Arthur Bell Nicholls first came to Banagher in 1825 when he and his brother Alan were adopted by their uncle, the Rev. Alan Clerke Bell, master of Banagher Royal School and his wife, Harriette. Following a successful education there he entered Trinity College Dublin and graduated in 1844. The following year he was ordained and entered the curacy at Haworth in Yorkshire where Patrick Brontë was perpetual curate. He remained there for sixteen years. During this time he became a dedicated and trustworthy friend of the Brontë family and would have witnessed at close quarters the joyful and heartbreaking events that befell them. Within the first three years of his curacy the Brontë sisters had their poems and first novels published. Jane Eyre by Charlotte, Wuthering Heights by Emily and Agnes Grey by Anne were all highly acclaimed. Tragically between September 1848 and May 1849 Branwell, Patrick’s only son, and both Emily and Anne died leaving Charlotte as the last surviving of the six Brontë siblings.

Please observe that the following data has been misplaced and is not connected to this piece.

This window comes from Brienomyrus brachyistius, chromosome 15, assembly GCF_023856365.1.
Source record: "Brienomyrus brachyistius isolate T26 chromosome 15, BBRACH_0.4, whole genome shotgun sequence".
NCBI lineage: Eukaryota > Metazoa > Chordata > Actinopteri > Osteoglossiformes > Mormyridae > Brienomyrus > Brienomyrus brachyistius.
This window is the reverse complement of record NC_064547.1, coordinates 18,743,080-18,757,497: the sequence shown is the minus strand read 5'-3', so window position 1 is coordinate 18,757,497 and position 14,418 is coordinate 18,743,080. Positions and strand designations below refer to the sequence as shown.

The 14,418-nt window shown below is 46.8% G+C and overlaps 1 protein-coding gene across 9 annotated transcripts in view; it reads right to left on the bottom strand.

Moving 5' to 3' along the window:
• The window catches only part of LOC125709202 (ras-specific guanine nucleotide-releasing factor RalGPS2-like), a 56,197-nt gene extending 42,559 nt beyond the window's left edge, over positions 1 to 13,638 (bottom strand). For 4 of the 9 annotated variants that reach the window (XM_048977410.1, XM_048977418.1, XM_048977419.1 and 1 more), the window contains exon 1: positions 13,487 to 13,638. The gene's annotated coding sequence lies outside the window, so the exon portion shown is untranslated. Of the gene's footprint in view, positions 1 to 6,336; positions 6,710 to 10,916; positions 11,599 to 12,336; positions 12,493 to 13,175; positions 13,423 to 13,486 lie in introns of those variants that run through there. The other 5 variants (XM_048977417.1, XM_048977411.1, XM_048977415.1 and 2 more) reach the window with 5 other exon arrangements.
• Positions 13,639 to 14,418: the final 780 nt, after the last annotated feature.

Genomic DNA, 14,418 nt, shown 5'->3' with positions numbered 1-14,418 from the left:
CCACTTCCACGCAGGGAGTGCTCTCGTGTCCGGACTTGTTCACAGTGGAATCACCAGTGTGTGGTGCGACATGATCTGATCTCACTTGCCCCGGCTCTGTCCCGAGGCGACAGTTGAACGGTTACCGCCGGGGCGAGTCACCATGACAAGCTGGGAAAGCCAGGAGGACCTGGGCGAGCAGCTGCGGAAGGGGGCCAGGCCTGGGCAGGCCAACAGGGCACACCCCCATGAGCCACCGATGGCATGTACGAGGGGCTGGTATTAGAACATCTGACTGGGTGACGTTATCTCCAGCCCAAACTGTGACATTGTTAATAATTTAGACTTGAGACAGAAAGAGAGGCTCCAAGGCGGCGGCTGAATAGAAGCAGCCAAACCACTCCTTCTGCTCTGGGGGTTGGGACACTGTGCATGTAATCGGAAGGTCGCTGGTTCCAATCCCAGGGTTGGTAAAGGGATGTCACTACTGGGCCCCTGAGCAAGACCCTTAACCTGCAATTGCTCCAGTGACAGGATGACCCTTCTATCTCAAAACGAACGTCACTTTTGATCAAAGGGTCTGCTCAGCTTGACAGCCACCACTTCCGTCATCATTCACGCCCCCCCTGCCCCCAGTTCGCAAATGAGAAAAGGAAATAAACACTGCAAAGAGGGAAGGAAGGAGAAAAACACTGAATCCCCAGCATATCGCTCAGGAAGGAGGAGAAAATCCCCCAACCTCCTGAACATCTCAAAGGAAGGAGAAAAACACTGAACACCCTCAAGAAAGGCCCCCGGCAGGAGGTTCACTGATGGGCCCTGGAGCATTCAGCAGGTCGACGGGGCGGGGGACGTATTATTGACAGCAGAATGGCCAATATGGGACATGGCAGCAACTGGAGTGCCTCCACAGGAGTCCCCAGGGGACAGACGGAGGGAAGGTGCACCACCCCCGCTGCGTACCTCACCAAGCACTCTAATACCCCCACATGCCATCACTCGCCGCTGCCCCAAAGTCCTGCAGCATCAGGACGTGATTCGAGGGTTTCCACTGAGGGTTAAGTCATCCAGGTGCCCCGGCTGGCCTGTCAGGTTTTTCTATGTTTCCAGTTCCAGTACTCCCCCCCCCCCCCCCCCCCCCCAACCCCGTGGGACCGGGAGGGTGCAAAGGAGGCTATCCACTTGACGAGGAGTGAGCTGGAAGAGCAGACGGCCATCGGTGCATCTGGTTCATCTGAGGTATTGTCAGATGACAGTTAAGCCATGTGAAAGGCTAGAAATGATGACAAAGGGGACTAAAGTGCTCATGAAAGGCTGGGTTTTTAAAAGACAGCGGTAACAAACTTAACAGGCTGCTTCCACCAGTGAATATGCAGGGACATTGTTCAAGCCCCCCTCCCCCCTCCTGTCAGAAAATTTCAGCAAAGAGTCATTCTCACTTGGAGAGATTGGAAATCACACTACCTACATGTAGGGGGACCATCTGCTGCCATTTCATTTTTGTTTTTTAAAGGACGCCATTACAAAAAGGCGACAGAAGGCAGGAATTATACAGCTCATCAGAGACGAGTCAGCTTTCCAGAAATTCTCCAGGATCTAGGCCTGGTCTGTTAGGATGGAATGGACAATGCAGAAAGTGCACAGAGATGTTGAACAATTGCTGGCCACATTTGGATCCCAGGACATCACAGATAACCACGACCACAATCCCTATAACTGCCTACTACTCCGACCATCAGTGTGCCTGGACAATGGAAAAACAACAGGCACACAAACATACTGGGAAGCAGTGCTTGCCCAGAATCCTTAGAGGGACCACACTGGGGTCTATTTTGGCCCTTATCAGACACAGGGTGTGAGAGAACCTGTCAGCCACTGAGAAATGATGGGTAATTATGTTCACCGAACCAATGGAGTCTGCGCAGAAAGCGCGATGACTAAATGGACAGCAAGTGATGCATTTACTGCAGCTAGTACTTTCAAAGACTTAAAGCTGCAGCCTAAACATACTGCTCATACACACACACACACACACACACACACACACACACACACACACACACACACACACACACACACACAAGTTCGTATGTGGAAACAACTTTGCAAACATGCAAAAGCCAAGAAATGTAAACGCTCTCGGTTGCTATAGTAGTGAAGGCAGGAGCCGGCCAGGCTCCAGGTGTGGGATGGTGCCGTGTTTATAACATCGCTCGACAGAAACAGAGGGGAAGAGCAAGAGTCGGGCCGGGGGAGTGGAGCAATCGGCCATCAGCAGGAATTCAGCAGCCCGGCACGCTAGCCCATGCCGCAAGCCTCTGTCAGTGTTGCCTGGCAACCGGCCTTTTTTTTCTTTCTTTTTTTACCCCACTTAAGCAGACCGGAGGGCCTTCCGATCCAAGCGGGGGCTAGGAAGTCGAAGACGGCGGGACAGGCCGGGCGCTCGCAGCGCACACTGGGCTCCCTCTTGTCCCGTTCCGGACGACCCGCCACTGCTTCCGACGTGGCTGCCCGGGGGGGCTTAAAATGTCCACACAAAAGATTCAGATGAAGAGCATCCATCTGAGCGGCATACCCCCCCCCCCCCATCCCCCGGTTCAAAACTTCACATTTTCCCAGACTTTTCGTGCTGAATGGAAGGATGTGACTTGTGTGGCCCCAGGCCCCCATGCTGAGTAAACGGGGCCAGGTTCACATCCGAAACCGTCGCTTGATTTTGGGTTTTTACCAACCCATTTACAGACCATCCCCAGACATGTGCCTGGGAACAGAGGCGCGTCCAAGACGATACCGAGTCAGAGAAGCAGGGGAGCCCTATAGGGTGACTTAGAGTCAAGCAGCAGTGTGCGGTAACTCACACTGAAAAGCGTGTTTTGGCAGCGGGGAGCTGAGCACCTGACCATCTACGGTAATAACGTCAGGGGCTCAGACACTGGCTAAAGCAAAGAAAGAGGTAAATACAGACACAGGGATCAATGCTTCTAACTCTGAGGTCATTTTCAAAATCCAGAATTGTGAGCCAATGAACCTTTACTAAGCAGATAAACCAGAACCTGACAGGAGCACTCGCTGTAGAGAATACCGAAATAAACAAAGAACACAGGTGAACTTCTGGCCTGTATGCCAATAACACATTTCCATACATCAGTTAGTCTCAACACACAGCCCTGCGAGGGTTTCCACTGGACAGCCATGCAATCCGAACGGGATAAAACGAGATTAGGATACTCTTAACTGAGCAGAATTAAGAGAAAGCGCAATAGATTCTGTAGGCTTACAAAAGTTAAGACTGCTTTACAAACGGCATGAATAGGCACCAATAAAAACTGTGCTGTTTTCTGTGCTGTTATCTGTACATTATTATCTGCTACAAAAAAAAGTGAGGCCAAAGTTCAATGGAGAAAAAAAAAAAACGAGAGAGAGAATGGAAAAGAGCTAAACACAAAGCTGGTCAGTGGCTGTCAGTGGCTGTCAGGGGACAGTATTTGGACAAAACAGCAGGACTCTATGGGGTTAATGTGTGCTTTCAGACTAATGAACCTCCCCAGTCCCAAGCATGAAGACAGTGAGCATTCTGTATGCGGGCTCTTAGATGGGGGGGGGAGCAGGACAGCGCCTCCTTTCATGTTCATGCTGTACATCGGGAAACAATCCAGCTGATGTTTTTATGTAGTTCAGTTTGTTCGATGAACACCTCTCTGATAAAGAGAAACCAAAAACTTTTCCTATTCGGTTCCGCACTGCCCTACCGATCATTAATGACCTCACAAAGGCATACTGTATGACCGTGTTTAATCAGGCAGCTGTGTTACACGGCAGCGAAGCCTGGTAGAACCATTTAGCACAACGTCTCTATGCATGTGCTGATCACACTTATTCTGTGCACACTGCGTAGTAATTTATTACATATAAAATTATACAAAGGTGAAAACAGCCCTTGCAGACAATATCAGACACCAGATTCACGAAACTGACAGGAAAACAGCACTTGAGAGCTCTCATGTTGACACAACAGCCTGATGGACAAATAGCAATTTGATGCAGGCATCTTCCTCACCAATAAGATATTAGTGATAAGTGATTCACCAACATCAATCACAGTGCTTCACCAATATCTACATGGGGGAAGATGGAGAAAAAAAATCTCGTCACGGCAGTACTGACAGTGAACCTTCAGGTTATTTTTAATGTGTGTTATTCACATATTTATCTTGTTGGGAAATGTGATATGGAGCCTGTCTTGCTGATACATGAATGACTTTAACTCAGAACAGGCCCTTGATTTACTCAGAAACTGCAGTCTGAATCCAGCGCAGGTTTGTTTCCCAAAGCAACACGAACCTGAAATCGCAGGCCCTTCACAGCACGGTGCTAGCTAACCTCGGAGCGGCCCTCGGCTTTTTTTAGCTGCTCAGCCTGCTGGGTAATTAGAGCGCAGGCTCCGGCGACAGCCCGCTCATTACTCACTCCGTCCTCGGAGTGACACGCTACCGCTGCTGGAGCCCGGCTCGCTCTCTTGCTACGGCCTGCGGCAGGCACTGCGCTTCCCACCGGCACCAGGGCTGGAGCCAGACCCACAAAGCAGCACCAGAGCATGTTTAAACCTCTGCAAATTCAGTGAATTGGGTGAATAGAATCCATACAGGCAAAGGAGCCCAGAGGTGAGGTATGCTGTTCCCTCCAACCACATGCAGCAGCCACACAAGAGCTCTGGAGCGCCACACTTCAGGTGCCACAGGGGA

Arthur’s sudden but not unexpected proposal to Charlotte in December 1852 provoked great opposition from her father but as he relented the couple became engaged and were married in July 1854. Part of their honeymoon was spent visiting relations in Banagher. Unfortunately Charlotte died just nine months later in the early stages of pregnancy. Arthur remained at Haworth where he dutifully cared for the ageing Mr Brontë until his death in seven years later. He was greatly disappointed when he was not selected as Patrick’s successor and immediately prepared to leave for Banagher.